So many uses...

Estimating, Client Management, Project Management, Finance


Building Cost Benchmarks and Checklist

The question of building costs has come up in every initial client conversation I have ever had. No matter the level of construction your market demands, from the starter home to the rock star mega-mansion, the client is going to want to feel comfortable that you have a handle on the costs and are going to be working in her interest to control those costs.

In most cases, it isn't the actual amount being spent. The starter home buyer knows she can't buy a house priced at twenty times her annual salary. The rock star knows he is going to spend ten million dollars for his dream house.

What both of these people want is "value" for the money they are spending. They need to know that they are not being stupid when they trust you to provide them with value for whatever level of spending they anticipate. 

In my experience, it is not the fear of spending too much that worries most prospective buyers.  It is the fear of spending too much for what they are getting, and thereby being foolish with their money.  You must help the buyer get over that hurdle, to trust you to provide them with appropriate value for the money that they are about to spend.

A Free Template to Demonstrate Competence

To counter the prospect's fears, it is important that you be able to address the "value" question head-on in conversation with your client. One step in that process is to demonstrate that you are comfortable with, and have a handle on, approximately what it will take in terms of time, work and cost to build their house.

The free spreadsheet template requires only four inputs:

  • Square footage of living area;
  • Anticipated build cost per square foot (corresponds with level of finish in the house);
  • Interest rate 1;
  • Interest rate 2.

With just those inputs, the template will provide a very rough idea of:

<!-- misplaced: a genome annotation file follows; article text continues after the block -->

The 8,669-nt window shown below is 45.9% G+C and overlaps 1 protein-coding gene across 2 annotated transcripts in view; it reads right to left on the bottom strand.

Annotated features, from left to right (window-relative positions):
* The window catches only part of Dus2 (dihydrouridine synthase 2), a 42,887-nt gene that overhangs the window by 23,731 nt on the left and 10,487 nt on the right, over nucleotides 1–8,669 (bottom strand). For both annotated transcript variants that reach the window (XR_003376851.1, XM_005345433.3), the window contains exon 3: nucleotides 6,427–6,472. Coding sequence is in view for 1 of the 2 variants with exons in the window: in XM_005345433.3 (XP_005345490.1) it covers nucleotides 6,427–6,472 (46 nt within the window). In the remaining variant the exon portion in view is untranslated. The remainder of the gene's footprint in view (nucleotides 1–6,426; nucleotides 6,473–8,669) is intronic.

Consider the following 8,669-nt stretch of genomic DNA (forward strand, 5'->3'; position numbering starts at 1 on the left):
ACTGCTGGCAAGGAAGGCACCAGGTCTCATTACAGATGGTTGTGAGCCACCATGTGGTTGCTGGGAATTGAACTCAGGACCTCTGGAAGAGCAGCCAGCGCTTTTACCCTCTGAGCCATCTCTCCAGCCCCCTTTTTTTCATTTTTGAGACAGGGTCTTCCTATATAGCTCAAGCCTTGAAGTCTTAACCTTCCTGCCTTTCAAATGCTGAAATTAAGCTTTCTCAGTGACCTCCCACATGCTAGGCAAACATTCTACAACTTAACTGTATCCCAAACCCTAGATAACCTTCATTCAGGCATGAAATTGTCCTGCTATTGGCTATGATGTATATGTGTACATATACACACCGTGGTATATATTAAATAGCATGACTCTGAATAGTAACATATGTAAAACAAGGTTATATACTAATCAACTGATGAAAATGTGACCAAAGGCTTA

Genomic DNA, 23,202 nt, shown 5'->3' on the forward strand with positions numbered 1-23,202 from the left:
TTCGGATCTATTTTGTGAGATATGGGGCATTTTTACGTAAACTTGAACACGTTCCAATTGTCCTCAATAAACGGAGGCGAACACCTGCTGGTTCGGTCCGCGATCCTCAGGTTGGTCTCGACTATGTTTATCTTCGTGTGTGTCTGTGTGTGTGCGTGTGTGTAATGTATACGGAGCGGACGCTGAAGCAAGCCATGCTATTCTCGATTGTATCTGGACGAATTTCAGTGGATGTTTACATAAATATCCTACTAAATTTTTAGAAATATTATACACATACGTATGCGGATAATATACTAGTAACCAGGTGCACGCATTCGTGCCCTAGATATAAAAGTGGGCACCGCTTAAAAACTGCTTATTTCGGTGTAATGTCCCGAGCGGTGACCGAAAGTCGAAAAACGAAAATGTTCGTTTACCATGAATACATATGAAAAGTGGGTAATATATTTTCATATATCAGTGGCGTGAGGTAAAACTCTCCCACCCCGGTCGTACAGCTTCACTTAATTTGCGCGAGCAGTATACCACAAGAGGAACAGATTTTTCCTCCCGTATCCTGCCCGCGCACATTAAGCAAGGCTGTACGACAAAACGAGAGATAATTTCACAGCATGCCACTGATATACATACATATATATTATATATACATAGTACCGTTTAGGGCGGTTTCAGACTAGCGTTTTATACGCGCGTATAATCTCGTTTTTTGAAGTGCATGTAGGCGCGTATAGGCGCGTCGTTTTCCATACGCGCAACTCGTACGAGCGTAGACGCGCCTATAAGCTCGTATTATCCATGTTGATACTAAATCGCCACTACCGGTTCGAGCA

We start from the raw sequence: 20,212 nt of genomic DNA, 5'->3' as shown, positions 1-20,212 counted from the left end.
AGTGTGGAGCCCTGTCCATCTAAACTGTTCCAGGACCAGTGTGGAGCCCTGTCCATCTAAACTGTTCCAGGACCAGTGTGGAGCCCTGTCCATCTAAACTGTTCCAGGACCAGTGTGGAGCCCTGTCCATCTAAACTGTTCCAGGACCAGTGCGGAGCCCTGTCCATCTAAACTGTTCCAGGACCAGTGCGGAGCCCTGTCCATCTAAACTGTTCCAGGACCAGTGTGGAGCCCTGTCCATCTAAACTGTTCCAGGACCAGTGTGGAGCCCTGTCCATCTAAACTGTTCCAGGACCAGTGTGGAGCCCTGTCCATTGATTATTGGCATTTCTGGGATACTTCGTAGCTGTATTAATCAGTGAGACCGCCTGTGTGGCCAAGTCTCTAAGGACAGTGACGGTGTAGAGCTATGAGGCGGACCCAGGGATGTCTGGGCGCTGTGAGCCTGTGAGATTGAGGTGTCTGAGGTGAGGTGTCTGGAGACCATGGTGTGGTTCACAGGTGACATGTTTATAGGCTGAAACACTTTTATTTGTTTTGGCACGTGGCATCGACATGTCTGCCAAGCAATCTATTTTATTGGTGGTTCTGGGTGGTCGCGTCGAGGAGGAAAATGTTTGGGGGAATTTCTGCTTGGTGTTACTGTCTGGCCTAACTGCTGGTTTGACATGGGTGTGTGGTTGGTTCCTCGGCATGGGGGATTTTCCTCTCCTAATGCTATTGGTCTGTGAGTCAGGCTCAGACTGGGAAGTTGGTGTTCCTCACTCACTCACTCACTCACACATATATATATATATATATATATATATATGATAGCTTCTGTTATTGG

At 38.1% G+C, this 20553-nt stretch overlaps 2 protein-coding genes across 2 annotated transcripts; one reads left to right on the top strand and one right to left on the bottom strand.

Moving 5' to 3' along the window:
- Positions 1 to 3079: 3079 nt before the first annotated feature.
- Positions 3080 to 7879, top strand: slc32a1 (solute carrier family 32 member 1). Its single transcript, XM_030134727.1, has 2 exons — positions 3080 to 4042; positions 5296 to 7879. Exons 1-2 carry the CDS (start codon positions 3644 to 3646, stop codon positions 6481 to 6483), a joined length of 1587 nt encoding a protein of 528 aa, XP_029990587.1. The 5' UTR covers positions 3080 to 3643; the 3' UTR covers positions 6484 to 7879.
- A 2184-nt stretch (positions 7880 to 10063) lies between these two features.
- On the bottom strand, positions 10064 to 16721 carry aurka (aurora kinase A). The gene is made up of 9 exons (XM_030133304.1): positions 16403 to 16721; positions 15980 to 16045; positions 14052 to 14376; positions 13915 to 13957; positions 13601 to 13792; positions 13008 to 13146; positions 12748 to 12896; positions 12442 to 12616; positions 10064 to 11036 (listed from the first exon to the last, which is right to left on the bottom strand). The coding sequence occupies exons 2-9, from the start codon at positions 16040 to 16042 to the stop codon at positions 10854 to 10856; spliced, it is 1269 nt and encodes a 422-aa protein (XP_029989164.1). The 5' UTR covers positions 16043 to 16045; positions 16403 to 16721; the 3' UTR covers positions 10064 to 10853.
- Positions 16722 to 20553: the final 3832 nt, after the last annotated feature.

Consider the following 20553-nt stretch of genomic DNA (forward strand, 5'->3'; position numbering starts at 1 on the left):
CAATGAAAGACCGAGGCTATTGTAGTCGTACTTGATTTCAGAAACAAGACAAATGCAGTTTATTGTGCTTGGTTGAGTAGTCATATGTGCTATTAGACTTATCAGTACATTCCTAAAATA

• Scheduling
  • Phase building costs,
  • Cumulative building costs to date;
  • Total building costs,
  • Interest costs at two interest rates, and
  • Rough budget.



Using the Template

This template enables us to come up with an estimate of pricing as we are talking to a prospect, provides an idea of scheduling requirements, and helps us determine if the prospect is for real or is just kicking tires.

The building cost example shows the approximate cost for each building phase for a 2317 sf, mid-level ($135/sf) house.

To use the actual template to find the build price of a starter home, you would enter 1650 sf, and a build cost of $120/sf.

At the higher end, you might enter 3200 sf at $300/sf build cost.

The template demonstrates building cost only.  Land is not included in any of these numbers, since land prices can vary so significantly, even in the same market.

The idea is to demonstrate to the prospective buyer that you understand and appreciate their need for value reassurance, and that you are willing and able to provide them with generic information that is going to help them make their difficult decisions intelligently.  

Other Uses for the Template

By the way, the template is useful also for controlling your subs. Assuming that you want to make 15% profit on the sale of the house, the sub quote must come in at less than 85% of the phase cost. Just check a sub's quote against this benchmark, and, if he is high, have him explain to you why he is out of line.

I am sure you will think of many ways to use the spreadsheet.

Download the free template and let me know what you think.



Money is made by managing the process from beginning to end.

This tool can help you do that.



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